Beliefs & Practices

A yantra is a sacred dwelling or receptacle that contains the essence of a divine being. It is also a symbolic representation of the divinity. Yantras comprise interlocking geometrical elements such as circles, triangles and floral patterns that form designs of elegance and beauty.

There is considerable variation in the configuration of yantras, but they all focus on the dot at the centre. Indian religious thought is built around the fundamental principle that all existence emerges from a single point of origin and it is to this point that everything ultimately returns. The dot in the centre of a yantra represents this point of origin and return. The central quest of Hinduism and Buddhism is to understand the relationship between the individual and universal and to achieve experiential realisation of the One. Yantras illustrate this fundamental notion in abstract form.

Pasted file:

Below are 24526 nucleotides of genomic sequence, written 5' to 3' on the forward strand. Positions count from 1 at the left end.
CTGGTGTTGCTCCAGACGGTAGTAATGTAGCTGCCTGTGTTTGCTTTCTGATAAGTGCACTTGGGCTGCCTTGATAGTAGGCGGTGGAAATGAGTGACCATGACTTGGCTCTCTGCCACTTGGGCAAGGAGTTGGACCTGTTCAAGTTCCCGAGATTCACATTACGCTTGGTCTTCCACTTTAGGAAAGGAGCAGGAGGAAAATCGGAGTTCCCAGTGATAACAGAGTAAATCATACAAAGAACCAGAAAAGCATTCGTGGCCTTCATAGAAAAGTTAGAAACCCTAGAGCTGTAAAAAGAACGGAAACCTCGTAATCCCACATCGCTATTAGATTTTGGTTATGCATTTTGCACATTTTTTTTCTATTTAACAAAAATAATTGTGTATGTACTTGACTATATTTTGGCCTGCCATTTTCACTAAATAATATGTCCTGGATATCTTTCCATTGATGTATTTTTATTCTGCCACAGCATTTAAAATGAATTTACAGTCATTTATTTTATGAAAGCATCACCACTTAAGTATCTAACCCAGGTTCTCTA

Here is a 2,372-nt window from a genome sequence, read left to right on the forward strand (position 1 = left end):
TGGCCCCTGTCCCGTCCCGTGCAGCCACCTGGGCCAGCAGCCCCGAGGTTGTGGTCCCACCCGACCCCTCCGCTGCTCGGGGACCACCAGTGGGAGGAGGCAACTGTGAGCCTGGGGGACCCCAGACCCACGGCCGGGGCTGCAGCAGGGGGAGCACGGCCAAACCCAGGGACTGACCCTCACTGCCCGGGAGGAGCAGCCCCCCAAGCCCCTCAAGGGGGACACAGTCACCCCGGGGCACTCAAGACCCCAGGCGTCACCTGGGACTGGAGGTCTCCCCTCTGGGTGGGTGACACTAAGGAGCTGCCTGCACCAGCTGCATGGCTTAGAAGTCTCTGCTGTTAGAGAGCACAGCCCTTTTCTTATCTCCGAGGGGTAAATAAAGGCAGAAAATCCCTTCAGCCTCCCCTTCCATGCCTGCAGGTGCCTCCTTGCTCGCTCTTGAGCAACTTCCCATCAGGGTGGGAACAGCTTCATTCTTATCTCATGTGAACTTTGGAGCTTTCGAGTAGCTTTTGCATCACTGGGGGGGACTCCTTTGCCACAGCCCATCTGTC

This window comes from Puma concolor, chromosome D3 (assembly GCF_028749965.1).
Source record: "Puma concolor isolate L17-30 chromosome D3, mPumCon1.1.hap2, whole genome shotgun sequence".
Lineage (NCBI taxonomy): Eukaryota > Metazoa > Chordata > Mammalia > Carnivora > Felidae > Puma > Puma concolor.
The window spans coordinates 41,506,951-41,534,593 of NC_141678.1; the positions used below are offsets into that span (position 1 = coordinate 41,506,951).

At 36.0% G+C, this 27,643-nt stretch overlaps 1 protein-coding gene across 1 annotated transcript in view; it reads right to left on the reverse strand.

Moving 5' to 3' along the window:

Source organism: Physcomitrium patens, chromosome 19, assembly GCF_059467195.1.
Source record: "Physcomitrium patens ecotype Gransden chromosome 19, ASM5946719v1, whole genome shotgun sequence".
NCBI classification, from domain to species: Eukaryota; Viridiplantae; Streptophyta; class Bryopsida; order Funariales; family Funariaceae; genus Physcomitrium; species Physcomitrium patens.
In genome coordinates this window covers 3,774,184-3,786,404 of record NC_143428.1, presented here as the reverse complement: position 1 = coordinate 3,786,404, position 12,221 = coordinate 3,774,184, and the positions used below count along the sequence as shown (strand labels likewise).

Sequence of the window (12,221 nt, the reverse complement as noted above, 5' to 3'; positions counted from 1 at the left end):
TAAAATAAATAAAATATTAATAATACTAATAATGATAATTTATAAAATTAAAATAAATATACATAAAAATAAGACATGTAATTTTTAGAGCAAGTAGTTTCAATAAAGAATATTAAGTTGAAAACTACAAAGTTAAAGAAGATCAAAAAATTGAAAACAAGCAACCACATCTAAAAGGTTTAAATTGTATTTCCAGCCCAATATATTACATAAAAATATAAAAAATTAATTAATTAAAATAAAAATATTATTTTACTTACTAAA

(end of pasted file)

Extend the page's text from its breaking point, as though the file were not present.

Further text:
During rituals, practitioners make special offerings to the deity embodied by the yantra and use the diagram as a meditative support to stimulate latent psychosomatic energies. 

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Kali Yantra (above right) – unusual in both its scale and its use of iconic figures within the defined fields, this yantra has five superimposed, downward-facing triangles within an eight-petalled lotus. The central circle containing the five triangles was originally golden-hued, but the gold has now oxidised and darkened.

The central image is a standing Kali with her typically unkempt hair and emaciated body and her locale of a cremation ground.


Each of the surrounding eight lotus petals contains an image of a goddess, seemingly a regional Tantric variation of the Matrikas (protective mothers), and identifiable as (clockwise from the top):
Red-complexioned Indrani
Boar-headed Varahi
Lion-headed Narasimhi
Four-headed Brahmani
Chamunda standing on a corpse

Guardian deities Guardian deities Guardian deities patron Guardian deities Chamunda Maheshvari Vaishnavi Brahmani Narasimhi Varahi Ambika Kali Indrani patronLeft
Top: Kali Yantra India, Uttar Pradesh, Varanasi, early 1800s Private collection
Above left: Kali Yantra, India, 1800s Art Gallery of New South Wales. Purchased 2006

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Guardian deities Guardian deities Guardian deities patronGuardian deities Chamunda Maheshvari Vaishnavi Brahmani Narasimhi Varahi Ambika Kali Indrani patronLeft